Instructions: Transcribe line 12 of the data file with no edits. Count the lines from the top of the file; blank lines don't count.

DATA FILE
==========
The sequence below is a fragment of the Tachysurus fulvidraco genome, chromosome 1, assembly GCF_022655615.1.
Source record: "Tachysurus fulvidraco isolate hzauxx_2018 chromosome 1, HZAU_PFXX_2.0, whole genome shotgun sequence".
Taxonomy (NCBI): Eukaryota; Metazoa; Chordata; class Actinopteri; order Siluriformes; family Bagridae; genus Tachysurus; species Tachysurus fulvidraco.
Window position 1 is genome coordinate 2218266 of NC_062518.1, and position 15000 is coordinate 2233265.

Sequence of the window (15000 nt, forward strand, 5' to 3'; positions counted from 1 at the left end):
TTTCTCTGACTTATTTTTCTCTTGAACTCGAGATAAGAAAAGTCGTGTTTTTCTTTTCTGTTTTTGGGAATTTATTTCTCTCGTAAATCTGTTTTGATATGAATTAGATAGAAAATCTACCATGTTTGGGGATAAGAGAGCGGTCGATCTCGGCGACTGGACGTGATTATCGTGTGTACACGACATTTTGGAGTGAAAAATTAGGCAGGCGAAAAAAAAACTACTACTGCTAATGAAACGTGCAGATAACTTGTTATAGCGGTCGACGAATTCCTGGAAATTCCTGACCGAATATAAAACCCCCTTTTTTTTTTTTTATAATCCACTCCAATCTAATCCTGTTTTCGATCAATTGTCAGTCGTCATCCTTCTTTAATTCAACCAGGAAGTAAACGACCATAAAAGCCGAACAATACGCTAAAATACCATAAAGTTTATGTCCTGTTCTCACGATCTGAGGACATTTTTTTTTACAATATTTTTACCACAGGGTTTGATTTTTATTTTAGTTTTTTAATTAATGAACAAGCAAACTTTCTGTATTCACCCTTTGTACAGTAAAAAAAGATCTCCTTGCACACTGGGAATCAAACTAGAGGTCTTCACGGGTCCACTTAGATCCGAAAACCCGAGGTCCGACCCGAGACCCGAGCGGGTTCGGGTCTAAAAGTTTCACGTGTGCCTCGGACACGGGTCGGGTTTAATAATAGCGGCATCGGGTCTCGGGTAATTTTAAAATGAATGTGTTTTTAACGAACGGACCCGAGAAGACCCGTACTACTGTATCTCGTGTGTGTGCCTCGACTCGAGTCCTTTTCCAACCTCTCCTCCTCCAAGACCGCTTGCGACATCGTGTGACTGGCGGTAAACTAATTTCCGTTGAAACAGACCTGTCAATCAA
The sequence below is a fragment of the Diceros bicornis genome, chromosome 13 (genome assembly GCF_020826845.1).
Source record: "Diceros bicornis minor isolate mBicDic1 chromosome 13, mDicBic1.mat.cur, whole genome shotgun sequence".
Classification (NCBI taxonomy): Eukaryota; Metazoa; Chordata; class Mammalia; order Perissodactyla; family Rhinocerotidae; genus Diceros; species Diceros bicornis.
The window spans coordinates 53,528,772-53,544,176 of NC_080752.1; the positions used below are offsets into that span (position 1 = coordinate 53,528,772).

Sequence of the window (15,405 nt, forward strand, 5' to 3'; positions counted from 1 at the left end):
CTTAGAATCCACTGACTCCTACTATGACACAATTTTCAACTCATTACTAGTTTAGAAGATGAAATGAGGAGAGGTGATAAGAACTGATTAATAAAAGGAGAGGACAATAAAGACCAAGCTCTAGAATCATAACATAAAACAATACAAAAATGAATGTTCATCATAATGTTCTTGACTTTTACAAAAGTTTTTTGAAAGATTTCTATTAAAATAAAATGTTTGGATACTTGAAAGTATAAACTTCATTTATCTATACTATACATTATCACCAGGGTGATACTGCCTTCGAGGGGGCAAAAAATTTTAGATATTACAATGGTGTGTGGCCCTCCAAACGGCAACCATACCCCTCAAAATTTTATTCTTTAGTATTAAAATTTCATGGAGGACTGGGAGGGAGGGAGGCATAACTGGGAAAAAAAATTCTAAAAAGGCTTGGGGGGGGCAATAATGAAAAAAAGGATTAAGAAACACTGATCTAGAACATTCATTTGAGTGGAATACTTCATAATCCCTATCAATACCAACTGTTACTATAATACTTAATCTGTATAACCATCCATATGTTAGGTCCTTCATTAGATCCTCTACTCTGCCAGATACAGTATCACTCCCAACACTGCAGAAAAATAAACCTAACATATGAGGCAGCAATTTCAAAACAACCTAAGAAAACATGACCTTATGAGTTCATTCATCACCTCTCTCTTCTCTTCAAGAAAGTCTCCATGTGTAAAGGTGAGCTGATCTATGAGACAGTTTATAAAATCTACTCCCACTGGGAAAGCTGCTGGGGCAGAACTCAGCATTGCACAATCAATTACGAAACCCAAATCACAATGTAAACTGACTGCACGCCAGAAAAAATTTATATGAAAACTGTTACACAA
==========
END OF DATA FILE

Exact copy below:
CTTAGAATCCACTGACTCCTACTATGACACAATTTTCAACTCATTACTAGTTTAGAAGATGAAATGAGGAGAGGTGATAAGAACTGATTAATAAAAGGAGAGGACAATAAAGACCAAGCTCTAGAATCATAACATAAAACAATACAAAAATGAATGTTCATCATAATGTTCTTGACTTTTACAAAAGTTTTTTGAAAGATTTCTATTAAAATAAAATGTTTGGATACTTGAAAGTATAAACTTCATTTATCTATACTATACATTATCACCAGGGTGATACTGCCTTCGAGGGGGCAAAAAATTTTAGATATTACAATGGTGTGTGGCCCTCCAAACGGCAACCATACCCCTCAAAATTTTATTCTTTAGTATTAAAATTTCATGGAGGACTGGGAGGGAGGGAGGCATAACTGGGAAAAAAAATTCTAAAAAGGCTTGGGGGGGGCAATAATGAAAAAAAGGATTAAGAAACACTGATCTAGAACATTCATTTGAGTGGAATACTTCATAATCCCTATCAATACCAACTGTTACTATAATACTTAATCTGTATAACCATCCATATGTTAGGTCCTTCATTAGATCCTCTACTCTGCCAGATACAGTATCACTCCCAACACTGCAGAAAAATAAACCTAACATATGAGGCAGCAATTTCAAAACAACCTAAGAAAACATGACCTTATGAGTTCATTCATCACCTCTCTCTTCTCTTCAAGAAAGTCTCCATGTGTAAAGGTGAGCTGATCTATGAGACAGTTTATAAAATCTACTCCCACTGGGAAAGCTGCTGGGGCAGAACTCAGCATTGCACAATCAATTACGAAACCCAAATCACAATGTAAACTGACTGCACGCCAGAAAAAATTTATATGAAAACTGTTACACAA